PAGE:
This week, we celebrate Shabbat Ha-Gadol, the fifth and final special Sabbath before Passover. The name, Shabbat Ha-Gadol, means "The BIG Shabbat," or even "The GREAT Shabbat." In the context of the
liturgy itself, it refers to a term in the Haftarah that we read on Saturday, from the prophet Malachi, who speaks of "the coming of the awesome (Gadol), fearful day of the Lord" (3:23), probably heralding a Judgment Day when The Messiah will arrive. But we also use the term to refer to the BIG Shabbat right before Pesach, because a pretty major holiday is right around the corner! Back in the old days, rabbis would use Shabbat Ha-Gadol as an opportunity to remind people about the laws of Pesach, and how to clean their homes, buy proper foods, and really get themselves ready for the intensity of the festival. So what might be "Gadol," big, about this weekend, and this holiday, for you and me?
I was recently reading a Torah commentary by the Chancellor of JTS (the Jewish Theological Seminary), Professor Arnold Eisen. Chancellor
Eisen pointed out that for many Jews in America today, what is special about Passover, and specifically the Seder, is the very fact THAT is happens, not so much the content of the Seder itself. And I suppose we could just stop there. We could acknowledge how special it is that we DO all celebrate Pesach around the country (and the world), and simply leave it at that. But I really think we can challenge ourselves to do more, even if it's just a little bit more. We can push ourselves to incorporate "Gadol," the greatness of the holiday, and we could all work to include some learning and activities into our Seder experience.
Chancellor Eisen indicates how tough this can be, either because "there are small children present who cannot sit for very long or because there are grown adults present who cannot sit for very long"! Let's not pretend that we're doing a short, 30-minute (5-minute?) Seder for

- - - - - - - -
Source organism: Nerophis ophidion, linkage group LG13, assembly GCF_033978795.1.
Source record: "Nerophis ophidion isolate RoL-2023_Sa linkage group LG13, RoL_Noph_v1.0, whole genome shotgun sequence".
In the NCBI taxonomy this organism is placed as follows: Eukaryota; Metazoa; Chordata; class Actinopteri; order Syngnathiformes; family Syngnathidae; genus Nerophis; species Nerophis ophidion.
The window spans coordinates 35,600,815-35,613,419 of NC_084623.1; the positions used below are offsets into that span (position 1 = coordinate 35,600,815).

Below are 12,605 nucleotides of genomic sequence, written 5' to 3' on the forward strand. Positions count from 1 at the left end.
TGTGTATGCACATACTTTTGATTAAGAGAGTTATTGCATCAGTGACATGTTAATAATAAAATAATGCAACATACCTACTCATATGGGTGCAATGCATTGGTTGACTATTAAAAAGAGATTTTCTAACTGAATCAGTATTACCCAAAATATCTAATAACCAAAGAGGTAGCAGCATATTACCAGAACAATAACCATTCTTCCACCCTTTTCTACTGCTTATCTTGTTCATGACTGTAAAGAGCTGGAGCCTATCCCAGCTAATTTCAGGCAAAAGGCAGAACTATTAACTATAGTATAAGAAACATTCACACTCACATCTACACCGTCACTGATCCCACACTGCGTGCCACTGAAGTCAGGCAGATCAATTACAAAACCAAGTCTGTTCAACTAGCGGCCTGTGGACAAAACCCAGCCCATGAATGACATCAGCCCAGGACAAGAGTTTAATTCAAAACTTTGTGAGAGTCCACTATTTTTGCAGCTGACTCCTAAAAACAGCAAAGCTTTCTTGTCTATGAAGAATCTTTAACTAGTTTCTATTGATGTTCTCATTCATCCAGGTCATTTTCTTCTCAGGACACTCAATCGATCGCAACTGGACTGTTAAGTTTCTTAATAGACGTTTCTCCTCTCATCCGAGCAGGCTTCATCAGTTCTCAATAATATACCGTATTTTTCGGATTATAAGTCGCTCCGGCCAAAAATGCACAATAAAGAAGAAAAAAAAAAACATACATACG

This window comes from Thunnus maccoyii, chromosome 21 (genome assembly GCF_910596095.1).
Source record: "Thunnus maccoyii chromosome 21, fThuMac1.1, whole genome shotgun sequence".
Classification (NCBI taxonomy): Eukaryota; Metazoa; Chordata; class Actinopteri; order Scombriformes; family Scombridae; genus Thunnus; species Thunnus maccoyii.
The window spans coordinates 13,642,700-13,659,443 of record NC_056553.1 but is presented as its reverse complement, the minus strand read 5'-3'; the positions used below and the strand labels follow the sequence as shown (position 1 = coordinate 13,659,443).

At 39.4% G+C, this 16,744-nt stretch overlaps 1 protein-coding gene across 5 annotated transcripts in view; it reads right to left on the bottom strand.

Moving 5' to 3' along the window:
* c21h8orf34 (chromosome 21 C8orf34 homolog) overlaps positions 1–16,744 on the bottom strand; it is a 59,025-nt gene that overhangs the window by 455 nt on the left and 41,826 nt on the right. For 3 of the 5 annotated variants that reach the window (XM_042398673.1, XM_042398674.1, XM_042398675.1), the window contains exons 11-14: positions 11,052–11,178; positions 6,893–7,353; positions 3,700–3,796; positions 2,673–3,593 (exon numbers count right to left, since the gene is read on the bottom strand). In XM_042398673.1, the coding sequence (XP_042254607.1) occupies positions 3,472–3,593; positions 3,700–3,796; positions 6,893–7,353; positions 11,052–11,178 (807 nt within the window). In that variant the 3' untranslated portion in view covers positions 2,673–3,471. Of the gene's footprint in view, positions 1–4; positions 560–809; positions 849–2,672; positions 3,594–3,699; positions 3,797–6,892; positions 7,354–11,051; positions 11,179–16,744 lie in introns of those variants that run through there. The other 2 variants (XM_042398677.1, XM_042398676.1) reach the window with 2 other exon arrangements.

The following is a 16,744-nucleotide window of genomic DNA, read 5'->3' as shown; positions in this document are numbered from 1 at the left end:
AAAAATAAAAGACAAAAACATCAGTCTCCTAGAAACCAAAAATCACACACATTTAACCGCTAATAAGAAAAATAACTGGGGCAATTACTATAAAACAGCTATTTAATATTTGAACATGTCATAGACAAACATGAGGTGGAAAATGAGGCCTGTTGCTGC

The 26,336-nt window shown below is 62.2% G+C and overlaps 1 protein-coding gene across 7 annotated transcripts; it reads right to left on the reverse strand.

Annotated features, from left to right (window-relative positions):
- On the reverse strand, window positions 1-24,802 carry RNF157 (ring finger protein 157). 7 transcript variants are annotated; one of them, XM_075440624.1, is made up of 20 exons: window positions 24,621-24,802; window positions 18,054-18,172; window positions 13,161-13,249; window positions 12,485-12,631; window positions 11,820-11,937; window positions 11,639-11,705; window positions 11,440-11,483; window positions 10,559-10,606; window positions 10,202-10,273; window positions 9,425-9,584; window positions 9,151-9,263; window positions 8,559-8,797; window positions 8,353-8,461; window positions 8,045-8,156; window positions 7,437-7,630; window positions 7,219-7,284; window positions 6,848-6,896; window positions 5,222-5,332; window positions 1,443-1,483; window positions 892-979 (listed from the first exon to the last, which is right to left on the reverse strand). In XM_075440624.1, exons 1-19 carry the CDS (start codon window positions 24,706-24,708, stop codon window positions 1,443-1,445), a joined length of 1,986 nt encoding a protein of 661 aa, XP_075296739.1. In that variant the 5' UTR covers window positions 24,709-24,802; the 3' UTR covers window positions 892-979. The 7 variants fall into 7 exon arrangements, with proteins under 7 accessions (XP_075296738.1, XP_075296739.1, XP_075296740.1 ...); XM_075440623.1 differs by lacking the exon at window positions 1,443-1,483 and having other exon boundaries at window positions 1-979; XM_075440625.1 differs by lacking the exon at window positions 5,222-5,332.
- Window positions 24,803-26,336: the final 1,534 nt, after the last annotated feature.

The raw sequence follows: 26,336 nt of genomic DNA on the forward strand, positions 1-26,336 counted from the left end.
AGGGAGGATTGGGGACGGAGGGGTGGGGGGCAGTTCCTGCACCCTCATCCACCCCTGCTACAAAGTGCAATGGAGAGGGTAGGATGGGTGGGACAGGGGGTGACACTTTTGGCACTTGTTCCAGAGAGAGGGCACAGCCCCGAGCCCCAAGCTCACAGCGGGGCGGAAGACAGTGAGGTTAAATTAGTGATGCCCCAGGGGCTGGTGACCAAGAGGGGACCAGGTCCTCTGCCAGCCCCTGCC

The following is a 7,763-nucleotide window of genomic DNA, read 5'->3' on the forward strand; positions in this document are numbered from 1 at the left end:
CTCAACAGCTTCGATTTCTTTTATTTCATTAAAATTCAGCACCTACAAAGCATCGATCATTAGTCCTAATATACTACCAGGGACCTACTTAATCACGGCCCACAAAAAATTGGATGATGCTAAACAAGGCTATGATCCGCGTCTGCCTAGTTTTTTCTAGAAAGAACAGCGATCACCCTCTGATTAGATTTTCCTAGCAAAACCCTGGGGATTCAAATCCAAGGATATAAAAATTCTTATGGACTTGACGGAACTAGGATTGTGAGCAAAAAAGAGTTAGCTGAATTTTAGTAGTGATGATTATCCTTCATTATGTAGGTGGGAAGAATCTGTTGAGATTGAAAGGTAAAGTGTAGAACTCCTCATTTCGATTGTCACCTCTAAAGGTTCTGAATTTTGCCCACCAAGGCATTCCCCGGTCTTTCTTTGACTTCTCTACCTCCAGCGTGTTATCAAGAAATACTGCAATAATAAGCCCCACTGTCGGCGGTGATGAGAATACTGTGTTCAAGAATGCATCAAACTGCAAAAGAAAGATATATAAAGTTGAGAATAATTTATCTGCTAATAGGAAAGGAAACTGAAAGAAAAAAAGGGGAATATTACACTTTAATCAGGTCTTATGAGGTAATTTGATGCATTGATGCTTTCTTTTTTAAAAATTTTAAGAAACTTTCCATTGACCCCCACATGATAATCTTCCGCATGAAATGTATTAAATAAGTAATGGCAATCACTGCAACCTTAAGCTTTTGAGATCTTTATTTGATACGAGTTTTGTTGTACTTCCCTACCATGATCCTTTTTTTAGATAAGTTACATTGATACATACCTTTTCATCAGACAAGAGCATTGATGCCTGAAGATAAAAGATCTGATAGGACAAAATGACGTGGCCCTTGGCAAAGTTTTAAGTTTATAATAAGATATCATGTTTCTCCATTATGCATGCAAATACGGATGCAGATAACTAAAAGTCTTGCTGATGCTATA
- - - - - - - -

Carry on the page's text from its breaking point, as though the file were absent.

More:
That verse from Malachi, about the "awesome and fearful day," it has an enigmatic continuation. The next verse reads, "He [the prophet Elijah] will reconcile parents with children, and children with their
parents." Huh? Judgment Day is coming - THE Judgment Day - and Elijah is going to focus on settling family feuds? Answer: Yes. If we want Judaism to survive, if we want our legacy to continue from generation to generation, we need to pass it on to our children with love, compassion, and excitement. We can't RAM it down their throats, but we also shouldn't hand down apathy and ignorance. At Passover, we have a chance to look our future in the eye, our Caroline's and Simon's, and think about what we want them to know, and what we want them to love. When we see it that way, how much more meaningful does the holiday instantly become? Suddenly, our Seder is transformed. It is awesome and huge; it becomes very Gadol indeed!
Chag Kasher v'Sameach - Happy a Happy and Meaningful Passover!
Photos in this blog post:
1. Family pic #1. (Carrie's such a ham...)
2. CC image of a pretty HUGE Seder in the Philippines in 1925 (!), courtesy of Diego Grez on Wikimedia Commons
3. CC image courtesy of The Deceiver on Wikimedia Commons
4. Image of The Animated Haggadah courtesy of Rabbi Gerber's iPhone
5. Family pic #2 - Two Jeremies and a Simon! :-)